FIRST AIRED: October 5, 2016

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>> Get your troops out of my country or this could be war. Iraqi Prime Minster Haider al-Abadi warning Turkey that there could be serious consequences if Turkey continues what he called their military adventure in northern Iraq. Last week, Turkey's parliament voted to extend its involvement for another year.
To fight what it calls terrorist organizations and to retake the IS-held city of Mosul. Iraq condemned the decision and wants troops pulled out altogether. Reuters bureau chief Luke Baker.>> Well I think it's particularly worrying in the context of the build-up to this operation that's expected in Mosul.
What you're seeing is in a way, a number of countries that are effectively allied in the fight against Islamic State. Iraq, Turkey, US-backed forces. But with differing views on how it should take place. And what I think this manifestation of a fight between Turkey and Iraq is really over, differences in that strategy.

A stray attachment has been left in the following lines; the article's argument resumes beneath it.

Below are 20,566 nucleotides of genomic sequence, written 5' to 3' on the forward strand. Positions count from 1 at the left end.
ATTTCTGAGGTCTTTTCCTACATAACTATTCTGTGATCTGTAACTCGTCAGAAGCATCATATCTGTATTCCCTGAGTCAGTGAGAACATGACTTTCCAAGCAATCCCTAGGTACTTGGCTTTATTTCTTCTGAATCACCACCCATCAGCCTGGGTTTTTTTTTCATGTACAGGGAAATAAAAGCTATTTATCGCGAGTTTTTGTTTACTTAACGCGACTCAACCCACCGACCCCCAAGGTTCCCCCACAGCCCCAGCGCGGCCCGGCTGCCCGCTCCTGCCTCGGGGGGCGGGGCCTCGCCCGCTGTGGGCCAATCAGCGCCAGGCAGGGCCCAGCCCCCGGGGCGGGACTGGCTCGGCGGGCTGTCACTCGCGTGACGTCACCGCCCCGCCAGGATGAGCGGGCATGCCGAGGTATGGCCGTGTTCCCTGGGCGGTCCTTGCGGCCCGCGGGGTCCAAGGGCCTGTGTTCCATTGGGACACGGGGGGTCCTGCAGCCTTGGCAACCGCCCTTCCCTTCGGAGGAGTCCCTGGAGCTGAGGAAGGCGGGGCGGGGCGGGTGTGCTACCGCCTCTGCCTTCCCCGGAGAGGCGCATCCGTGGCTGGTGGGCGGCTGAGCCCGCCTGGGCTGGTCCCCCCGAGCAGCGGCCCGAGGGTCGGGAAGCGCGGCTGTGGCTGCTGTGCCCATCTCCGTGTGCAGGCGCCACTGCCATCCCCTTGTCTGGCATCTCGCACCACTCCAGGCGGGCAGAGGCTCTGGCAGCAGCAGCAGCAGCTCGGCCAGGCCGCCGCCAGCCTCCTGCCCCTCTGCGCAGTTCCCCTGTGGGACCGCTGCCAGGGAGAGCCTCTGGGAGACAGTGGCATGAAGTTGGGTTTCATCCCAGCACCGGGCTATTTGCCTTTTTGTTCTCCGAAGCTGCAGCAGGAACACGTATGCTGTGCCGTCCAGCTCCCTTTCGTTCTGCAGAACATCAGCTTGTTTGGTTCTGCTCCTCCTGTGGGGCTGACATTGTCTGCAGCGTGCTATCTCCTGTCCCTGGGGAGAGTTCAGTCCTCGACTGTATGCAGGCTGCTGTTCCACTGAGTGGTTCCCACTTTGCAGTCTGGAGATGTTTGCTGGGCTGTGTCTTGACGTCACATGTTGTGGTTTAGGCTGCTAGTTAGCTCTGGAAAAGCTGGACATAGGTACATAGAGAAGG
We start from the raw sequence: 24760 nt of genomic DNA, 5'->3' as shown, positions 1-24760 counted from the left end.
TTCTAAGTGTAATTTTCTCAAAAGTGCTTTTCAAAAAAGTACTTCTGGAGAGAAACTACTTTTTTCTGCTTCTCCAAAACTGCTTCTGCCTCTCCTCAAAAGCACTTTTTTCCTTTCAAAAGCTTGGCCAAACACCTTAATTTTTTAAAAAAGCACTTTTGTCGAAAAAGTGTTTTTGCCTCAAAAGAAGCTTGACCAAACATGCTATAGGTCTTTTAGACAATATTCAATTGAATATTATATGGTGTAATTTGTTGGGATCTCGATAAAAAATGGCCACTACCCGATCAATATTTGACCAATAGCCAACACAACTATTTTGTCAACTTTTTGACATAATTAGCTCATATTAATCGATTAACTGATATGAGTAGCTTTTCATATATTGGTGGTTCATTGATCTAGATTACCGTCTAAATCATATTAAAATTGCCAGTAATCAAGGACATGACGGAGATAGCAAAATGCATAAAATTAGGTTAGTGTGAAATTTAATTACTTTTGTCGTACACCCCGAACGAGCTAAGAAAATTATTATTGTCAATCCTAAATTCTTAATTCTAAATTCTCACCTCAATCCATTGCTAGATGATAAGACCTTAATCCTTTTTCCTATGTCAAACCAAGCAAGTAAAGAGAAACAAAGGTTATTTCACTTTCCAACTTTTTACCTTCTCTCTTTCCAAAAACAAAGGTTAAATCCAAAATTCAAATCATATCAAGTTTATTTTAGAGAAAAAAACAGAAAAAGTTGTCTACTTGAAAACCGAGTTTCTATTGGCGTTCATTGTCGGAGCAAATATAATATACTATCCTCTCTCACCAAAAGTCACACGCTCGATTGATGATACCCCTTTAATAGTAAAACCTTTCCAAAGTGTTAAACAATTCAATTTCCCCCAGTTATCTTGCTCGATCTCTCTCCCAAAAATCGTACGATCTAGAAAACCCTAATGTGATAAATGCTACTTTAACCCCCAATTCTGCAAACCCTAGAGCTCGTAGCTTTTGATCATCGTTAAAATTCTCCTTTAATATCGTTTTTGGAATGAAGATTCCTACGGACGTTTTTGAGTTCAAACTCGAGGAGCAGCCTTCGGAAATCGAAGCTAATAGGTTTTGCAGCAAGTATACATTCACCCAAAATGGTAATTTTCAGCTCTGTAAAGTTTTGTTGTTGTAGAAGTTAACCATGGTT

>> Most of Turkey's 2,000 troops are at a base north of Mosul training Iraqi Kurdish Peshmerga and Sunni fighters.>> One of the concerns for Turkey is that Iraq's Shi'ite led government. With this design to take back the city of Mosul. Is going to destabilize some of the ethnic makeup of that city.
Not only because of Mosul's largely Sunni population, but also because there are Turkmen in that region who are ethnic kin of the Turks. And so what we're seeing is a lot of layers of sectarian and religious tensions across that region, all focused around the operation to retake Mosul.
The latest wave of tensions could hamper efforts to recapture Mosul from IS. Up until now, an assault had been expected to happen in the next few weeks.